Concentration in Creative Writing
The Creative Writing Concentration entails the taking of two courses in creative writing (only one of which is counted toward the major) and the writing of a senior thesis composed of an original creative text (usually poetry, fiction or drama) and a rigorous critical introduction. Students interested in completing the Concentration will apply for acceptance in the Spring semester of their Junior year by submitting a portfolio of creative work to the department Chair by March 2. Each portfolio will be read closely by the departmental Concentration Committee, and its author will be granted admission to the Concentration if the committee feels that the work suggests his/her readiness to generate a substantial literary project.
291 Poetry Writing: A Practical Workshop HU
Students will write a poem a week, usually following an assignment that focuses on a particular strategy or form, from dramatic monologues to prose poems to sonnets. Students will present their work for discussion and friendly critique by the workshop, and will be encouraged to revise their work over the semester. There will be some in-class writing exercises but most writing will be done outside of class. Light reading assignments will include modern and contemporary as well as older poetry. There will also be a mini-session on the business of poetry. Prerequisite: Writing sample required for consideration.
292 Poetry Writing II- Contemporary Voices HU
In this course, which is intended for both experienced and beginning writers, students will write a poem a week, often focusing on a specific strategy or form. The class will also read and discuss six books of variedstyles and subject matters by contemporary poets: James Wright s The Branch Will Not Break, W.S. Merwin’s “The Rain in the Trees,” Louise Gluck's “Wild Iris,” Alice Notley’s “Mysteries of Small Houses,” John Ashbery’s “Houseboat Days,” and James Tate’s “Shroud of the Gnome”. Prerequisite: Writing sample required for consideration.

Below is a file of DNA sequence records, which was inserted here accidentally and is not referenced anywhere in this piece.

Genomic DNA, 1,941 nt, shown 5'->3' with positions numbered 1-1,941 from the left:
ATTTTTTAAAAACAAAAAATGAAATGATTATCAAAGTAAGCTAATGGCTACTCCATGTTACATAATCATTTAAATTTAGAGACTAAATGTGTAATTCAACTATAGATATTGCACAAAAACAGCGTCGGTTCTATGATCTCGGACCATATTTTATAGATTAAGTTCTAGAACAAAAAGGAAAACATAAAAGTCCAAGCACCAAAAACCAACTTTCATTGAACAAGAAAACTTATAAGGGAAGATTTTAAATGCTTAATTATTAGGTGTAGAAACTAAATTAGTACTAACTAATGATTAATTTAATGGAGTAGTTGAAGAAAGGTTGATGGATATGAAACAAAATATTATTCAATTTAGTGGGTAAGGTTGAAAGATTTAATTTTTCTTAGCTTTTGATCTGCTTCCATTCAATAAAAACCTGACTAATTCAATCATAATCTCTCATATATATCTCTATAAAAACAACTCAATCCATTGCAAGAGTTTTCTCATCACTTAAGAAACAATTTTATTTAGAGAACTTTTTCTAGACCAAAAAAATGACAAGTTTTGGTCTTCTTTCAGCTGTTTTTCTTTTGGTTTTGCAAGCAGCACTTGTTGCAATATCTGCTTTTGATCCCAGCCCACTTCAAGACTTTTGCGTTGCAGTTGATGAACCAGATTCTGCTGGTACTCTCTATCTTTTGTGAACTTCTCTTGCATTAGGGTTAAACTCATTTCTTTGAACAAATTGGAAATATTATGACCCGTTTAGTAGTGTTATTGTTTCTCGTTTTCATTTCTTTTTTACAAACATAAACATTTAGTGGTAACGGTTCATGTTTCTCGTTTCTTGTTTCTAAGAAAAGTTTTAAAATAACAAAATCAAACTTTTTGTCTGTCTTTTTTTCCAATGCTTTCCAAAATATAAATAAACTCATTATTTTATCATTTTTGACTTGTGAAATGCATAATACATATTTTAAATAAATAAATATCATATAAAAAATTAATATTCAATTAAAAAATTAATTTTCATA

293 Fiction Writing: From the Conventional to the Experimental HU
This course invites students to read and write across a spectrum, starting with recognizably conventional short stories and heading into so-called "experimental" territory. We'll look at how traditional modes of story-telling have been both honored and disrupted by twentieth-century writers. Readings will feature such authors as Martin Amis, John Barth, Jorge Luis Borges, Italo Calvino, Robert Coover, Lorrie Moore, Tillie Olsen, and H.G. Wells. Students will perform their own experiments with plot structures, narrative stances, and linguistic strategies through the fashioning of two short-short pieces and two longer stories. Prerequisite: Writing sample required for consideration.
294 Fiction Writing HU
This course invites students to explore how human subjectivity is evoked in fiction. We ll read numerous short stories, as well as provocative essays on neuropsychology by such authors as William James and Oliver Sacks. Students will experiment with strategies for depicting mindscape in two short-short pieces and two longer stories. Enrollment limited to 15. Prerequisite: Writing sample required for consideration.